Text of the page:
Indexation is applicable to long-term investments, which include debt fund and other asset classes. Indexation helps you in adjusting the purchase price of the investments. Capital gains refer to an increase in the value of an investment over a specific timeframe. A capital gain is a difference between the purchase price and the sale price of an investment. In the case of debt funds, which are long-term in nature (held for more than 36 months), capital gains are arrived after indexing the purchase price of the investment. Unlike equity funds, long-term capital gains on debt funds are taxable at the rate of 20% with the benefit of indexation. Indexation is used to adjust the purchase price of an investment to reflect the effect of inflation on it. A higher purchase price means lesser profits, which effectively means a lower tax. With the help of indexation, we will be able to lower your long-term capital gains, which brings down your taxable income. Indexation is the reason why debt funds are considered an excellent fixed-income investment option when compared to conventional fixed deposits (FDs). The rate of inflation to used for indexation can be obtained from the government’s Cost Inflation Index (CII).

Indexation on long term capital assets

Indexation benefit is available in case of capital gains arising from transfer of long-term capital assets. Indexation is a process that allows investors to adjust the
cost of acquisition of an asset to account for inflation between the time that the asset was purchased and sold. While computing the capital gains the ‘cost of acquisition’ is replaced with ‘indexed cost of acquisition’ and ‘cost of improvement’ is replaced with ‘indexed cost of improvement’.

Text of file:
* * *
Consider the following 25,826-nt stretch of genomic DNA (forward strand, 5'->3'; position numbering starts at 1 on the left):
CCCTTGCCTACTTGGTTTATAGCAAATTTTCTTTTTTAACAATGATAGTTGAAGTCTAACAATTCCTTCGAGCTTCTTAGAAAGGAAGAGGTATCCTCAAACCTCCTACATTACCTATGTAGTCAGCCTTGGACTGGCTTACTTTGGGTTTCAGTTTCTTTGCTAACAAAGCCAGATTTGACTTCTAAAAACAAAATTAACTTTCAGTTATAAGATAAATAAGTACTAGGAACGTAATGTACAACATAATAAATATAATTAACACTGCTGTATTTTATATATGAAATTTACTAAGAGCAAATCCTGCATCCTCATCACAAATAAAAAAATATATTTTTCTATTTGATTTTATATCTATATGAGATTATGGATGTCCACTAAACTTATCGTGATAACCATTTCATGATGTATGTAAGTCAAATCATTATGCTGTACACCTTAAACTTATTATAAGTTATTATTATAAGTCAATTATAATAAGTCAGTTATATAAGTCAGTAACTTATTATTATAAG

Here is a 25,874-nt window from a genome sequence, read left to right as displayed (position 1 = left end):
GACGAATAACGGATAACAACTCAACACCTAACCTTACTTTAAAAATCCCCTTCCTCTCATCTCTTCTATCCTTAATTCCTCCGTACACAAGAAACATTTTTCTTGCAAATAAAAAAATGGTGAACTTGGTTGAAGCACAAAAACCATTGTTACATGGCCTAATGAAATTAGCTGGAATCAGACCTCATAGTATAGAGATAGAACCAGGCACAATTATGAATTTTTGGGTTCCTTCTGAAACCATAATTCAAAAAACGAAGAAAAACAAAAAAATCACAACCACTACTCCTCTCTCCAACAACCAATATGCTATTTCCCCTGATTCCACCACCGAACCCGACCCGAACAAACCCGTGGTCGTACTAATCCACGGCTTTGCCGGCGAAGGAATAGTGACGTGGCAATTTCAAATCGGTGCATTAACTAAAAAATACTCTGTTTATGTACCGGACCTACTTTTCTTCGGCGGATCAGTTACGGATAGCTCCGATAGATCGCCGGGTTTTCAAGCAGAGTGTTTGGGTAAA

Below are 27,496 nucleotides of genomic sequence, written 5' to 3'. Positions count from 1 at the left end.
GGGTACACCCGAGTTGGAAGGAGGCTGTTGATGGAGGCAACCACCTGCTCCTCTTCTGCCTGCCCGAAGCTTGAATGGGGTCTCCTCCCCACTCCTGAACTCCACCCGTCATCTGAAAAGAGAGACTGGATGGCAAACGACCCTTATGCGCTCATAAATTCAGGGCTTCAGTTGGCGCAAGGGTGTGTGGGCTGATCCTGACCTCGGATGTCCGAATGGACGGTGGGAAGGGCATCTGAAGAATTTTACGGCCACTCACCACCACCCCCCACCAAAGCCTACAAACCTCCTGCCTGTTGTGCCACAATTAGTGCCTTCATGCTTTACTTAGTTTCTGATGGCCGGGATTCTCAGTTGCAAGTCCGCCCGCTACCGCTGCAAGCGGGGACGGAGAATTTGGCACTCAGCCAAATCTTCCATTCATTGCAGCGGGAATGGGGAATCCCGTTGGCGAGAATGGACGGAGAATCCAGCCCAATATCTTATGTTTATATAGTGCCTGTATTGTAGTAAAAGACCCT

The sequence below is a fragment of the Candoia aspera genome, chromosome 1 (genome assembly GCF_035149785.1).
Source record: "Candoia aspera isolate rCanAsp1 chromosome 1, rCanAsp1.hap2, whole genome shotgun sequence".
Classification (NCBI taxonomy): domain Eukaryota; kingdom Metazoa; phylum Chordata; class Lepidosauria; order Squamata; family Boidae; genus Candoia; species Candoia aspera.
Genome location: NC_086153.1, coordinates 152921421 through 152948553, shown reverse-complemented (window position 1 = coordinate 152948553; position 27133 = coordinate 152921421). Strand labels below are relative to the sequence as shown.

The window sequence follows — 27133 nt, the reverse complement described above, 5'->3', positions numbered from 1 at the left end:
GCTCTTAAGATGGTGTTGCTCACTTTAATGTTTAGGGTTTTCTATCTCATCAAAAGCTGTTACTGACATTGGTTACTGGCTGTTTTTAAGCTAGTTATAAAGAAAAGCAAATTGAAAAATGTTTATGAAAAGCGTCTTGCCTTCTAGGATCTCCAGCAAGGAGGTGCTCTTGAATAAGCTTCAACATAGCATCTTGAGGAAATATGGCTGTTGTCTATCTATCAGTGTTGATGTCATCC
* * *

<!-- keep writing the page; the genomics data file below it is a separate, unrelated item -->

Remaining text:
The indexed cost is computed as under:

Indexed cost of acquisition =(Cost of Acquisition) × (CII for the year of transfer)
(CII of year of acquisition or FY 2001-02, whichever is later)
Indexed cost of improvement=(Cost of Improvement) × (CII for the year of transfer)
(CII of year of improvement)

(Cost Inflation Index (CII) is used to estimate the increase in the prices of goods and assets year-by-year due to inflation and as Central Government notifies on yearly basis).


  1. a) The base year for computation of capital gains is 1 April 2001. Thus, if any capital asset acquired prior to April 1, 2001, is transferred by the assessee, then assessee has an option to consider the cost of acquisition either (i) fair market value as on April 1, 2001, or (ii) its actual cost.
  2. b) Cost of improvement means all expenditure of a capital nature incurred in making any additions or alterations to the capital asset on or after 1 April 2001 by the previous owner or the assessee.

However, the benefit of indexation is not available in following scenarios:

  • capital gains arising from transfer of bonds or debentures except (i) Capital indexed bonds (issued by the Government) and (ii) Sovereign Gold Bond (issued by RBI under the Sovereign Gold Bond Scheme, 2015).
  • capital gains arising from transfer of equity share, or a unit of an equity-oriented fund or a unit of a business trust which is eligible for concessional tax rate of 10% under section 112A of the Income-tax Act, 1961.
  • non-residents are generally not eligible for indexation benefits from sale of shares and debentures.